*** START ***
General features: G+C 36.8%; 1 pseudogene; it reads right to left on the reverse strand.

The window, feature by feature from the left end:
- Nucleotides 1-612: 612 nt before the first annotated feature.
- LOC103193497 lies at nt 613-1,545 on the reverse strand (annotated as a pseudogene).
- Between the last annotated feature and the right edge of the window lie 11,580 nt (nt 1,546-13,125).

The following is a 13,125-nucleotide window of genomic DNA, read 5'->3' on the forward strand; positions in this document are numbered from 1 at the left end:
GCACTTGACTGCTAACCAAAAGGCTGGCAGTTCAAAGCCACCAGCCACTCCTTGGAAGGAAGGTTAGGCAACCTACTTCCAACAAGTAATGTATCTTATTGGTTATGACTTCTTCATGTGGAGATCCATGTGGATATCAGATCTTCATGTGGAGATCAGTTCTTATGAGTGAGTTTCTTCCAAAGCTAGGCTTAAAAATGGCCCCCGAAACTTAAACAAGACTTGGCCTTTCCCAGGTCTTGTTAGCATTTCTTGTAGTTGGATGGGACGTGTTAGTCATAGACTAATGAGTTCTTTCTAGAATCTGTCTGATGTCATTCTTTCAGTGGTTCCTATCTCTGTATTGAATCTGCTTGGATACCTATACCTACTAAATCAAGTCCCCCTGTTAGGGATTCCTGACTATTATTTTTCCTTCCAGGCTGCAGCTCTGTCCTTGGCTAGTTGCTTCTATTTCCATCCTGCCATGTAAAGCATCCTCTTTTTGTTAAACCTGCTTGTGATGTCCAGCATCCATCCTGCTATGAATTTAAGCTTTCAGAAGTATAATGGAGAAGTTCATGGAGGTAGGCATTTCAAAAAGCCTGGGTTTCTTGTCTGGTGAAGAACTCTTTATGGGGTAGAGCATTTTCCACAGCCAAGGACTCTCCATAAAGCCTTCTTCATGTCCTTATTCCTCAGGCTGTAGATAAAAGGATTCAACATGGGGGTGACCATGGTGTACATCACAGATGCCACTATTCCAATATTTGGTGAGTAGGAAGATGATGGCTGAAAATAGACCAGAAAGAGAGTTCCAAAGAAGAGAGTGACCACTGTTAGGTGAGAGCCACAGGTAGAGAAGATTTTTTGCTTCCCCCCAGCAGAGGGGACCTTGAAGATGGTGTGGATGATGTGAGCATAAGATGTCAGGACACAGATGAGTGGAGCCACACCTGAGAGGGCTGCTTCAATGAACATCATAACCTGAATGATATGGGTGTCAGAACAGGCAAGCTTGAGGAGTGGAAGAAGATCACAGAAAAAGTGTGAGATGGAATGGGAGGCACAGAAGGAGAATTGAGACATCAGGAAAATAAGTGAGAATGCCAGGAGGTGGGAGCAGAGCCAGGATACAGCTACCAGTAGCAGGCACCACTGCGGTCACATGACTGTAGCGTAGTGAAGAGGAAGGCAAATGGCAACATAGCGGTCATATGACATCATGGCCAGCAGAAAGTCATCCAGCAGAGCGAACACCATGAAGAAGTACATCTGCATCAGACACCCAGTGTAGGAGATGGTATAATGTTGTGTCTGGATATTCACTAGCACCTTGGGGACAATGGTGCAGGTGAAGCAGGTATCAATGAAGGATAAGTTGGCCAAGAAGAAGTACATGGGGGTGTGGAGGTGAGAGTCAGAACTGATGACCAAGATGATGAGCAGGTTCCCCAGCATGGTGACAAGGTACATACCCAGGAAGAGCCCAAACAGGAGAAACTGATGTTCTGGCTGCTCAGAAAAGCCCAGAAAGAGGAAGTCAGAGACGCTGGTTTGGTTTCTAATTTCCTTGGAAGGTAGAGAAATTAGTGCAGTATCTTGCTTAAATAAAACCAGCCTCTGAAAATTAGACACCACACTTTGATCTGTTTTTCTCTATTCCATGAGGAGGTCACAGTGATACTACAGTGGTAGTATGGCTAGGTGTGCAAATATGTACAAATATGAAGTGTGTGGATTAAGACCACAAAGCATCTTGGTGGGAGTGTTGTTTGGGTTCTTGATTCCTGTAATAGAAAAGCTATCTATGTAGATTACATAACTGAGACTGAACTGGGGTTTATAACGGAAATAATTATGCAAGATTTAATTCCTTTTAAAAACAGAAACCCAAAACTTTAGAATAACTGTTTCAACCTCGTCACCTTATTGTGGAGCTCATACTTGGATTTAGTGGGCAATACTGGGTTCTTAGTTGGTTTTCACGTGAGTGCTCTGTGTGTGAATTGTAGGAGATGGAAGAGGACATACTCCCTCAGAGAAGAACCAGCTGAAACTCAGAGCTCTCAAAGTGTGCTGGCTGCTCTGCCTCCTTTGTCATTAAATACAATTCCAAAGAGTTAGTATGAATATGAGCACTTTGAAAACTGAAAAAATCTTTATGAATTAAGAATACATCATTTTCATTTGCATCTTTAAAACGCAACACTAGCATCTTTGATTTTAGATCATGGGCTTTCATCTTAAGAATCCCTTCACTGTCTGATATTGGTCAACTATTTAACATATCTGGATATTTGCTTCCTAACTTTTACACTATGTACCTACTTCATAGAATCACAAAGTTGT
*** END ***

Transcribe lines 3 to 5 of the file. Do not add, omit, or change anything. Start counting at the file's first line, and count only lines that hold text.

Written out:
- Nucleotides 1-612: 612 nt before the first annotated feature.
- LOC103193497 lies at nt 613-1,545 on the reverse strand (annotated as a pseudogene).
- Between the last annotated feature and the right edge of the window lie 11,580 nt (nt 1,546-13,125).